REYNERIO TAMAYO: CUBAN SLUGGER
Even Arena Stage has caught baseball fever this year: The Southwest D.C. arts complex currently has on display over 35 baseball-themed pieces of art from one of today’s leading contemporary caricaturists. The Cuban artist Tamayo is particularly known for his mockery of the art establishment as well as politics and sports. In this series of paintings and sculpture focused on baseball — first displayed at Miami’s Kendall Art Center in conjunction with last year’s All-Star Game and reprised by Arena as a toast to Nationals Park having just hosted this year’s event — the artist pays tribute to the history, key figures, and shared passion for the sport in both the U.S. and Cuba. Now to July 29. Mead Center for American Theater, 1101 6th St. SW. Call 202-488-3300 or visit arenastage.org.
ROOPKOTHA PHOTO EXHIBIT
Vibrant images captured by various photographers, along with historical artifacts and personal memorabilia, tell the story of Xulhaz Mannan and Mahbbub Rabbi Tonoy, two Bangladeshi LGBTQ activists and artists who were savagely murdered in their home two years ago. The Center Arts Gallery in the DC Center for the LGBT Community has set up this powerful installation as part of an ongoing campaign to protest the inaction of the Bangladeshi government to investigate the murders. Opening Reception, including catered food and a talk with Roopkotha’s Rasel Ahmed, is Saturday, July 21, from 7 to 9 p.m. 2000 14th St. NW. Call 202-682-2245 or visit thedccenter.org.
BAR ROUBAIX: SASSY DRAG BRUNCH
Over the past year, the local Hilton brothers have expanded well beyond Marvin and The Brixton and their original U Street base. None of the additions, however, stand out as much as Bar Roubaix in Columbia Heights with its racing bike theme, complete with chains dangling behind the bar and wheels serving as light fixtures. Named after the French city sponsoring one of the world’s oldest and most iconic professional bike races and housed in the former Acre 121 space, Roubaix features a menu of European-inspired bites from Chef Rafael Nunez. And now, Roubaix stands out even more thanks to a drag brunch the third Sunday of each month, organized by Josael Abraham Gutierrez. Sassy Drag Brunch features Desiree Dik as the “master of sassiness” along with her sassy sisters Laronica Vegas and Paula, in addition to special guests. Drink specials for July include $18 Bottomless Mimosas, $7 Screwdrivers, $8 Bloody Mary’s, $9 Margaritas, and $9 Irish Coffees. Sunday, July 22, from noon to 2 p.m. 1400 Irving St. NW. Ste. 109. Tickets are $21 inclusive of show, one entree, and 18-percent gratuity, or $10 for show with no food. Call 202-560-5721 or search “Sassy Drag Brunch” on eventbrite.com.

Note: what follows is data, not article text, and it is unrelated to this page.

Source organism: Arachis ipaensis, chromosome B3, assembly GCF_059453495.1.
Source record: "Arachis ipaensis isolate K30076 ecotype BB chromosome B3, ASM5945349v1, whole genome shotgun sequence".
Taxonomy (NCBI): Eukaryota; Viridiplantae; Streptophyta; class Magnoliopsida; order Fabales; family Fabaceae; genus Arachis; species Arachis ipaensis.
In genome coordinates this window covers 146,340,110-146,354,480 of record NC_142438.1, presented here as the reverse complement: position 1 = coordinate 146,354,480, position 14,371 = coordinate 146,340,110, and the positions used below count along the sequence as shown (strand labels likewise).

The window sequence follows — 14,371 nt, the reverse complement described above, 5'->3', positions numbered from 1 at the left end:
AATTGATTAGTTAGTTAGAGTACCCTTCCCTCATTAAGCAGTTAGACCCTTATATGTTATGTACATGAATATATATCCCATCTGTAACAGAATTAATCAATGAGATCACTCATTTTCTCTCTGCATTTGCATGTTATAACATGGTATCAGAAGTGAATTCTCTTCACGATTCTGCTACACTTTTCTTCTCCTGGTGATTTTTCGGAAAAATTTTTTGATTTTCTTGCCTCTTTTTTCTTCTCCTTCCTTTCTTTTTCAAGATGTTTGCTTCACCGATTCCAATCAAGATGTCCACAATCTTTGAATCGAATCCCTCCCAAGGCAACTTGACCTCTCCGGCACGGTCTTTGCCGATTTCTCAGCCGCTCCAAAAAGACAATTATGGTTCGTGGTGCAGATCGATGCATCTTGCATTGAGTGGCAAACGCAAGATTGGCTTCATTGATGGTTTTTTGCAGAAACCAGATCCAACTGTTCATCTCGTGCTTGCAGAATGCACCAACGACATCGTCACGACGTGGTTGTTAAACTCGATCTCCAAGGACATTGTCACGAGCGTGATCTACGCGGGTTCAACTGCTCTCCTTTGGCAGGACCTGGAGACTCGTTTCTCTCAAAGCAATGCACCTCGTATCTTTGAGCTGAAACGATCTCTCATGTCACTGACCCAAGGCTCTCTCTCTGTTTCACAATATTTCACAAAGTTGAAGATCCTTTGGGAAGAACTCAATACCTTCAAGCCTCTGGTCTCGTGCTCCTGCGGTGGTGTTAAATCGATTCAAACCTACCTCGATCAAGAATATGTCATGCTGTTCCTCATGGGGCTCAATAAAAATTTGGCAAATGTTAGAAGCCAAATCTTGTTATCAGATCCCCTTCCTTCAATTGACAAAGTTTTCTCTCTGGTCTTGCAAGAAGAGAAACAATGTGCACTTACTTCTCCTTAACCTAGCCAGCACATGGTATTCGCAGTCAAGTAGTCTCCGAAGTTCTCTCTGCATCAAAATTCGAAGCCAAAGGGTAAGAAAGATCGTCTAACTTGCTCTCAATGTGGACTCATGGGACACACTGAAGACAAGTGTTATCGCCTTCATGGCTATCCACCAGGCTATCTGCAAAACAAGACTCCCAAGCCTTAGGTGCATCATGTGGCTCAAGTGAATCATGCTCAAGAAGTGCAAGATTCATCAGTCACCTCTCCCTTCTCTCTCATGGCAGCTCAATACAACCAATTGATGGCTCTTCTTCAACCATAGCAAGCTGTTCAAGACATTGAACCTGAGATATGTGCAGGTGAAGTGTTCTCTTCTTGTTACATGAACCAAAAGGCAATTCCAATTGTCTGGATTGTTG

SUNDAY JAZZ BRUNCH WITH THE KEVIN CORDT TRIO
Long a fixture at Mr. Henry’s, the Kevin Cordt Trio now serenades those enjoying a three-course brunch at Hank’s Pasta Bar. The menu starts with a shareable Antipasti Platter of crostini or charcuterie, followed by entree options including Italian Eggs Benedict with prosciutto and focaccia or handmade Fettuccine Bolognese, and finished with a choice of desserts, plus juice or coffee. Naturally, pitchers of Bloody Mary’s, Blood Orange Bellinis or the Farmer’s Pal Punch are available at an additional charge. The next brunch is Saturday, July 21, with first seating at 11 a.m. Hank’s Pasta Bar, 600 Montgomery St., Alexandria. Tickets are $30 per person, excluding drinks. Call 571-312-4117 or visit hankspastabar.com.